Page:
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DaCosta, Morgan

DaCosta, Morgan

PhD candidate in International Relations @ University of Oxford


Morgan DaCosta is a doctoral candidate in international relations at University of Oxford. Her DPhil research draws on archival resources to produce a genealogy of policing from the end of British slavey in 1838 until the early 21st century in Jamaica and Trinidad. She conceptualizes police power as a form of reiterative violence used to reproduce slavery-era and colonial social order in postcolonial former slave societies. Previously, she worked for Human Rights Watch researching abuses by security forces and human trafficking in the Sahel, and was a Fulbright scholar in Senegal examining urban women’s political activism. She holds a Bachelor of Arts from University of Illinois at Urbana-Champaign, and an MPhil from the University of Oxford Department of Politics and International Relations.

Geographical location : Oxford, UK

Research Area and Interest : legacies of British Caribbean slave societies, Elsa Goveia, police enforcement of historical racial hierarchies

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Plantation and Police


Police Power, Plantation Principles: Policing Resistance and Reiterating Slave Society Order in Jamaica and Trinidad, 1838-1970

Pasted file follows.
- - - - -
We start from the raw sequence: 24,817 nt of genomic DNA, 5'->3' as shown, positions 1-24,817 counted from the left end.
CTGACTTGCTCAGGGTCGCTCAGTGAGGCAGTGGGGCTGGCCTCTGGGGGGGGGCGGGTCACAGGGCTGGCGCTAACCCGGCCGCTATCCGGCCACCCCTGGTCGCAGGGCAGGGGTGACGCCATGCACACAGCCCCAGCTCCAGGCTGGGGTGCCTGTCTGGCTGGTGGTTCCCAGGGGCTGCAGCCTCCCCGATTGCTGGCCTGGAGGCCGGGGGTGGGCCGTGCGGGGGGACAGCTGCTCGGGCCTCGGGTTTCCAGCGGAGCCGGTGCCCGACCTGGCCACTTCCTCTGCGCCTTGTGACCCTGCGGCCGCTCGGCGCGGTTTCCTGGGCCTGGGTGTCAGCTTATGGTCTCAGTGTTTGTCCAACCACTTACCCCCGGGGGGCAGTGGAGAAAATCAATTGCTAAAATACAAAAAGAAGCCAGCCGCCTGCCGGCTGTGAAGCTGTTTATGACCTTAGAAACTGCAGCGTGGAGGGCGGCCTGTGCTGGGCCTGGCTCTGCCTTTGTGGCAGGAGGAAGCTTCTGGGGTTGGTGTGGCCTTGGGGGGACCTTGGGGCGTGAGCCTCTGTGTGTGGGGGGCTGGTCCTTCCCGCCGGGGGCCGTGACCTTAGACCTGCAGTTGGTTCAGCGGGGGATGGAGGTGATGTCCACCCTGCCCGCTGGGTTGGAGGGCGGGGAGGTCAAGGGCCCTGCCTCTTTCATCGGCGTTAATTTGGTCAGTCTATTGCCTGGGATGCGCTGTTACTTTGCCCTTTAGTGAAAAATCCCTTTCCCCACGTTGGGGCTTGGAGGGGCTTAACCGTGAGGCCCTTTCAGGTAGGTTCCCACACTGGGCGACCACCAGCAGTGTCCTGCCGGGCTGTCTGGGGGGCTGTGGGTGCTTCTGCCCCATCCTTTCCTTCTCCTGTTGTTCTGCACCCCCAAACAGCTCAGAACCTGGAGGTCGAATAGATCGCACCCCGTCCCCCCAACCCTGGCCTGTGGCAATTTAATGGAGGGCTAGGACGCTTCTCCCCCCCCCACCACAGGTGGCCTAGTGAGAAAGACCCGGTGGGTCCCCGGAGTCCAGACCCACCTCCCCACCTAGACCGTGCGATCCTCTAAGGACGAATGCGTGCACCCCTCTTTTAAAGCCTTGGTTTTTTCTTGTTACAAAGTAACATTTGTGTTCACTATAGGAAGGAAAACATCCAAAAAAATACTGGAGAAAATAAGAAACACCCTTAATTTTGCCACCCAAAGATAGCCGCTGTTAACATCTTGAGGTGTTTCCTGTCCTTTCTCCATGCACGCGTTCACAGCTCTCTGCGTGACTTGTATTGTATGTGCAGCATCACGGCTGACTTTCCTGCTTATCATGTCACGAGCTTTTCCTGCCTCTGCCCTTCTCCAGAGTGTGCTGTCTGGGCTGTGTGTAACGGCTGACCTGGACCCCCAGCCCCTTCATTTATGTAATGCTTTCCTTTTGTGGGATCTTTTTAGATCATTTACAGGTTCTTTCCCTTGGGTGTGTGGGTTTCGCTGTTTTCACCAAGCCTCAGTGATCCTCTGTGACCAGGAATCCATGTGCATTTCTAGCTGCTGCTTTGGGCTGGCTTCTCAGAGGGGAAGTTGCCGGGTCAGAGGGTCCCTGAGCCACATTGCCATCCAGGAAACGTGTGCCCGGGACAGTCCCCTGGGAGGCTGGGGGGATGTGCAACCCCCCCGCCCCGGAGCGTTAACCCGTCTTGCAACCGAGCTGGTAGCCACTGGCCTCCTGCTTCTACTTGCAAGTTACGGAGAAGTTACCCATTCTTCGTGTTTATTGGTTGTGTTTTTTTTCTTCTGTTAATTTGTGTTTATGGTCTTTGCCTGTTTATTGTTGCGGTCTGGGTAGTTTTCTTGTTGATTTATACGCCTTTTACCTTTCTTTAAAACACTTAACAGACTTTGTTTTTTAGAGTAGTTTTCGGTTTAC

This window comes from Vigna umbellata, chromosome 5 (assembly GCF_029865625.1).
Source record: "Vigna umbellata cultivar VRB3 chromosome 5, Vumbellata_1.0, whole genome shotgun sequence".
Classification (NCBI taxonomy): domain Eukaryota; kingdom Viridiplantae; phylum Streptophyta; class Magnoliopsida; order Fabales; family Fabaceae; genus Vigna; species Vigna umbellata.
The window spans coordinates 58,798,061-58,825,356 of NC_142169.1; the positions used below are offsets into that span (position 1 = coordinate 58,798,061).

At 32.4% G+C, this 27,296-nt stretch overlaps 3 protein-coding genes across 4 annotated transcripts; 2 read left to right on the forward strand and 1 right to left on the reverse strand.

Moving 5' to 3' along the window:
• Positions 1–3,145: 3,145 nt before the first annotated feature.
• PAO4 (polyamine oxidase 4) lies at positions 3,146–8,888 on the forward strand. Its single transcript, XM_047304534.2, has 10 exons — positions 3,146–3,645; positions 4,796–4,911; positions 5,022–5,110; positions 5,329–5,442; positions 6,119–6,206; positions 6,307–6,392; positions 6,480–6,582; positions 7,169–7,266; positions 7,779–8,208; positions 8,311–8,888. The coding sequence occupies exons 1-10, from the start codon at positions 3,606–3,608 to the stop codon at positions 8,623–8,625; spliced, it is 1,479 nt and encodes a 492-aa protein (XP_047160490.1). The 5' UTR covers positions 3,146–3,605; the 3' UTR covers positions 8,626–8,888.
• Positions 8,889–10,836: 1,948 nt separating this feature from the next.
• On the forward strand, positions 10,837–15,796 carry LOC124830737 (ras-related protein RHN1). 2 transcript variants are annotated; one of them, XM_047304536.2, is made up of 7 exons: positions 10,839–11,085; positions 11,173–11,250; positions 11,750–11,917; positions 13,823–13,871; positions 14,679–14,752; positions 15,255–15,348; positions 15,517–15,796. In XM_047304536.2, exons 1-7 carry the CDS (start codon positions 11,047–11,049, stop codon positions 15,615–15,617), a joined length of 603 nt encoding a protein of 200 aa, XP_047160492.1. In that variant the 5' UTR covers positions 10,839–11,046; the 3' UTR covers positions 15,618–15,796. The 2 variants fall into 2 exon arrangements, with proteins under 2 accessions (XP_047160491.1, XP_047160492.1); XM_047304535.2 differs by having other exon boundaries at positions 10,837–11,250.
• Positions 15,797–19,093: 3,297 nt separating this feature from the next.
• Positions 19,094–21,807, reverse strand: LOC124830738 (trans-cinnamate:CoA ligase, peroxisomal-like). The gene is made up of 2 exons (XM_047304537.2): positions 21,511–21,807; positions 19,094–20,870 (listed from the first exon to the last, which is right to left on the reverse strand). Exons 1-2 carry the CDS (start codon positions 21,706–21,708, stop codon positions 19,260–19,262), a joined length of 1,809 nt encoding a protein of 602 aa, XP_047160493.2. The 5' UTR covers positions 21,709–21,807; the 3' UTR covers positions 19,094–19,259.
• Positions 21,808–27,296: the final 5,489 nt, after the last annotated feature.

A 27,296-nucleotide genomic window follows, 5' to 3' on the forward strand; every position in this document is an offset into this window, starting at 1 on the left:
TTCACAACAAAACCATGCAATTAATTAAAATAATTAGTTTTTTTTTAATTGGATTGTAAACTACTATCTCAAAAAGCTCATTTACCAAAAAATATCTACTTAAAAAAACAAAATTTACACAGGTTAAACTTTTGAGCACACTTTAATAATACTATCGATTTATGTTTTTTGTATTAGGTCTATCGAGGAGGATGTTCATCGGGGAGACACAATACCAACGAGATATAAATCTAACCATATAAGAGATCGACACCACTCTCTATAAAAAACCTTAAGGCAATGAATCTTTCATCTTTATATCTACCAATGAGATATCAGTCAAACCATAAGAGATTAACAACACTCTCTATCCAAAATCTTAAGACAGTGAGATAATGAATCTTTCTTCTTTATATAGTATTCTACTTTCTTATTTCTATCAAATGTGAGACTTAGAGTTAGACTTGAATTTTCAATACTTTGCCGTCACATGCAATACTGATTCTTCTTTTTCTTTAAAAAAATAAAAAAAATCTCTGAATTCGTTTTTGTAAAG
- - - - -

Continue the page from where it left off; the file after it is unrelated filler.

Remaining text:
Summary: Existing historical scholarship has documented the colonial development of racially stratified social order across slave societies in the British Caribbean. However, research is limited on the ways in which elements of racial hierarchy perpetuated in slave societies persist in modern post-colonial contexts. This research builds towards a genealogy of policing from the end of British slavery in 1838 until the late 20th century in Jamaica and Trinidad to argue that police power in post-slavery Caribbean contexts serves to reiterate the race/color/class hierarchy on which slave societies were founded. Drawing inspiration from the work of Elsa Goveia, the study uses archival sources to conceptualize police power as reiterative violence reproducing slavery-era and colonial order in postcolonial former slave societies. The study examines police discipline of the political and cultural resistances of Afro- and Indo-Caribbean people as a project of maintaining white supremacist imperial order and regulating citizenship in the Anglophone Caribbean. In particular, the study focuses on police use of force, surveillance, and the policing of culture and national identity through the advent of bourgeois creole nationalism to shed light on how the norms of the slave society survived abolition and continue to impact policing and social conditions in contemporary Anglophone Caribbean societies.

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